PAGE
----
Can­dle­light vigil com­mem­o­rates crime vic­tims

Cen­ter for Abused Per­sons holds 22nd an­nual event

Maryland Independent - - News - By AN­DREW RICHARD­SON arichard­son@somd­ Twit­ter: @An­drew_IndyNews

In com­mem­o­ra­tion of Na­tional Crime Vic­tims’ Rights Week, the Cen­ter for Abused Per­sons (CAP) held its 22nd an­nual can­dle­light vigil at the Charles County Cir­cuit Court­house April 12.

Af­ter An­nette Gil­bert-Jack­son, CAP ex­ec­u­tive di­rec­tor, gave open­ing re­marks, Charles County Com­mis­sion­ers’ Pres­i­dent Peter Mur­phy (D) and Com­mis­sioner Amanda Ste­wart (D) of­fi­cially pro­claimed the week to be Crime Vic­tims’ Rights Week in the county.

“We need more re­sources” to help the “ever-grow­ing” group of vic­tim fam­i­lies, said State’s At­tor­ney Tony Cov­ing­ton (D). “We need to do more … we need to come to­gether and help them.”

Cov­ing­ton em­pha­sized that in or­der to in­crease fund­ing for agen­cies such as CAP, that pro­vide a mul­ti­tude of free ser­vices to vic­tims which in­cludes a 24hour cri­sis hotline, citizens need to con­tact leg­is­la­tors.

Sher­iff Troy Berry (D) agreed with Cov­ing­ton that the com­mu­nity needs to pool to­gether to help those whose lives have been im­pacted by crime, es­pe­cially do­mes­tic vi­o­lence and sex­ual as­sault.

As a de­tec­tive, Berry has seen first-hand how dev­as­tat­ing th­ese crimes can be, he said.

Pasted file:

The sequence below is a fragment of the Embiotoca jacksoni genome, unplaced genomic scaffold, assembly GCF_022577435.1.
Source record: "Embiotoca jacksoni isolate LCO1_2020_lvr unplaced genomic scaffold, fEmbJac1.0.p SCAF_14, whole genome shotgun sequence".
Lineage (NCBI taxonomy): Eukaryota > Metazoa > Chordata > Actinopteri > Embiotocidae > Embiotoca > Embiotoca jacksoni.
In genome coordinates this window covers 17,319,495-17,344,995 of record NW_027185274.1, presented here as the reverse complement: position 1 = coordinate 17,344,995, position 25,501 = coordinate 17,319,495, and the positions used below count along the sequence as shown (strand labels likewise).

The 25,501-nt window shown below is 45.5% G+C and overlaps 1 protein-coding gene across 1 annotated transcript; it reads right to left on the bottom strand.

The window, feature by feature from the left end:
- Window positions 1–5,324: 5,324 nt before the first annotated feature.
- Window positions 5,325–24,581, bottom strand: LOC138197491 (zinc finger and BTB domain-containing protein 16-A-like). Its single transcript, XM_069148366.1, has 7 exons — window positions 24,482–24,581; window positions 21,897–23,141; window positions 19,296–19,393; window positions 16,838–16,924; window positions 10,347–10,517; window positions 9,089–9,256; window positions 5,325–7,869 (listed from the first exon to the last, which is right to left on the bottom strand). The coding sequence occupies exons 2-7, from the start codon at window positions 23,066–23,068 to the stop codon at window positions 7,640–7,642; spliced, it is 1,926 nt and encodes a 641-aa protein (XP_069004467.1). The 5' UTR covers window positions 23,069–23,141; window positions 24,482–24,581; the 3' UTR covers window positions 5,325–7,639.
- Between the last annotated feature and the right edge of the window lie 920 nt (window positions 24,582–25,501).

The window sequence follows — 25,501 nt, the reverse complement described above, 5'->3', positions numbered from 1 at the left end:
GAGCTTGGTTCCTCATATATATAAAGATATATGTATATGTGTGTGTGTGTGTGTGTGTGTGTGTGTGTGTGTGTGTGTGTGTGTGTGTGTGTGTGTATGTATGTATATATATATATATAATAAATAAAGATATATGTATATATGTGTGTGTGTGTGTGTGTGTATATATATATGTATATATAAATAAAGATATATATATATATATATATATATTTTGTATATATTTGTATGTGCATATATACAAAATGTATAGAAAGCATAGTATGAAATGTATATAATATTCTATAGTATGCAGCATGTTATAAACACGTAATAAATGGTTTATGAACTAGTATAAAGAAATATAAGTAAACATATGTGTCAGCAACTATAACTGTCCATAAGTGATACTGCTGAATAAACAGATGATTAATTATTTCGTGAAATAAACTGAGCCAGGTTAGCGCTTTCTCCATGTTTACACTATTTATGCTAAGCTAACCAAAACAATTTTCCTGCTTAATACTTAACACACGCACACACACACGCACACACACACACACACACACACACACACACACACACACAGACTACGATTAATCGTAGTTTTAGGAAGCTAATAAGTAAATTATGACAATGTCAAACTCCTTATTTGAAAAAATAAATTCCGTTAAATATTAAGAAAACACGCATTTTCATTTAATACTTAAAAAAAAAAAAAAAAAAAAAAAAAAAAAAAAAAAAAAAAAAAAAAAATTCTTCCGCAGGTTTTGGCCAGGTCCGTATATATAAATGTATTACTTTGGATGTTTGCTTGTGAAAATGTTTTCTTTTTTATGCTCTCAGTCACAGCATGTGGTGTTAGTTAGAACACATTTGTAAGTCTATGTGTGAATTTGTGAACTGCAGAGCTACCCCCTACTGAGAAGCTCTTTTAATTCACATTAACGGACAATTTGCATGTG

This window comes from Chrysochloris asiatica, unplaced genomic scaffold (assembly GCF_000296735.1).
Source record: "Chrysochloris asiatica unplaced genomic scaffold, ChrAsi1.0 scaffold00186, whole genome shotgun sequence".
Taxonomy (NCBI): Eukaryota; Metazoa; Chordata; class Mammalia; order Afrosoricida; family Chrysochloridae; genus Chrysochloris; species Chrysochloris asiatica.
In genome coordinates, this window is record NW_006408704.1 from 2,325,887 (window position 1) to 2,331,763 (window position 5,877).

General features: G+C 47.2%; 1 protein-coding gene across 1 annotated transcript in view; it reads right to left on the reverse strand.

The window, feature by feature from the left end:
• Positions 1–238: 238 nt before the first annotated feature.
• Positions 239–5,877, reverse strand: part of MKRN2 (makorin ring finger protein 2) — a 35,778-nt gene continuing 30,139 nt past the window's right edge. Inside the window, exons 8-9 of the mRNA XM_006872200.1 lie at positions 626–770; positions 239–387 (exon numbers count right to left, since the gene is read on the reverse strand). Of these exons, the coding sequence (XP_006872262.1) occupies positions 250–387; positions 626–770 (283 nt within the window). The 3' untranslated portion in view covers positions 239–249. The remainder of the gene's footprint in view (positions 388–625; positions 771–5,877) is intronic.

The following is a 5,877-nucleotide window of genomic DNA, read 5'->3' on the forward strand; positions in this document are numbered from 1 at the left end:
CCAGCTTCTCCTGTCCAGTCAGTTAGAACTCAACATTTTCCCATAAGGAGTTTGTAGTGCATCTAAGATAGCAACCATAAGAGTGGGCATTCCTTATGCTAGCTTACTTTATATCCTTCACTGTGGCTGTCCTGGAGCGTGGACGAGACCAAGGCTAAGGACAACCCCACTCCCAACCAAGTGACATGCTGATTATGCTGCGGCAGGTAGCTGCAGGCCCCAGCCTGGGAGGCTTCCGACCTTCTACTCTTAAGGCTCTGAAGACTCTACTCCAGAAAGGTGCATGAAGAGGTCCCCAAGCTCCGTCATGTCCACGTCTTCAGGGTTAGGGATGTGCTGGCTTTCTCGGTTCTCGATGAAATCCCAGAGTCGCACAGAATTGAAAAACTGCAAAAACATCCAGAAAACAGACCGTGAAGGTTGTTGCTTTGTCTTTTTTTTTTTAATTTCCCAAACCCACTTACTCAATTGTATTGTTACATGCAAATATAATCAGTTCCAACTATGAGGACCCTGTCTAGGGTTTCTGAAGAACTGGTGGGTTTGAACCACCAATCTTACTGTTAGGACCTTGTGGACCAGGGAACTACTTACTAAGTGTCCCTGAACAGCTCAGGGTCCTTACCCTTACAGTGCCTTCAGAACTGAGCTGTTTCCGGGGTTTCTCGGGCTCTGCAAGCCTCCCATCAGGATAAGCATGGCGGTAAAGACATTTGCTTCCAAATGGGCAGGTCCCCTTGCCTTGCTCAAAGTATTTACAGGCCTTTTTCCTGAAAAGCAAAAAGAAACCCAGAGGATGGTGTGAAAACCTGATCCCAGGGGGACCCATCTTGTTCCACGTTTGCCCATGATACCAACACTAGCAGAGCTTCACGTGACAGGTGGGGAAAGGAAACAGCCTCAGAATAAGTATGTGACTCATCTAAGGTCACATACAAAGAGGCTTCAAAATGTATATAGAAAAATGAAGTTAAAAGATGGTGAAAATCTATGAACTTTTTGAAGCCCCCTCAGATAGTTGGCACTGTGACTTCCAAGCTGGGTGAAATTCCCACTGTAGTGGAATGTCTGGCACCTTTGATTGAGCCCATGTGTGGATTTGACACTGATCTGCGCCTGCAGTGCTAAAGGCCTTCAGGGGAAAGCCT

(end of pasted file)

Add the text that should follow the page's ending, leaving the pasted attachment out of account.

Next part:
Like Berry, Capt. Stephen Sal­vas has seen the worst of it as an in­ves­ti­ga­tor. That’s why he got in­volved with the CAP eight years ago and is now on the board of di­rec­tors.

“They are a true part­ner with us in what we do [at the sher­iff’s of­fice,]” Sal­vas said, adding that he would of­ten see them sup­port­ing vic­tims at the hospi­tal while he worked as a de­tec­tive with the child abuse unit, and later when he worked on the do­mes­tic abuse unit.

“They do won­der­ful work,” he said. For ex­am­ple, CAP rep­re­sen­ta­tives help “walk vic­tims through the process of ob­tain­ing pro­tec­tive or­ders, be­ing with vic­tims when they’re in the court­room, and help­ing them to be strong when fac­ing an abuser.”

“A lot of the work goes on be­hind the scenes,” he said, men­tion­ing a pro­gram CAP of­fers that helps abusers deal with con­flict in a healthy way, and to not lash out at loved ones.

“The truth is … they’re help­ing us to change peo­ple, change be­hav­ior,” he added.

“I have a pas­sion for help­ing peo­ple,” said CAP Pres­i­dent Garcia Buckley. “Do­mes­tic vi­o­lence is a silent epi­demic. It’s hard to come for­ward.”

Buckley, a so­cial worker with Charles County Pub­lic Schools, be­lieves teach­ing chil­dren healthy con­flict-res­o­lu­tion at a young age will help pre­vent fu­ture in­ci­dents of do­mes­tic vi­o­lence.

“Talk with the kids, young kids, about what’s healthy. What’s a healthy re­la­tion­ship. It’s not OK to hit; it’s not OK to yell at some­body be­cause you’re an­gry,” she said.

“I have a pas­sion for just help­ing peo­ple,” Buckley con­tin­ued. “I think that we all need to come to­gether … to bring aware­ness to the fact that there are vic­tims out there; there are limited re­sources out there. We need to em­power them.”

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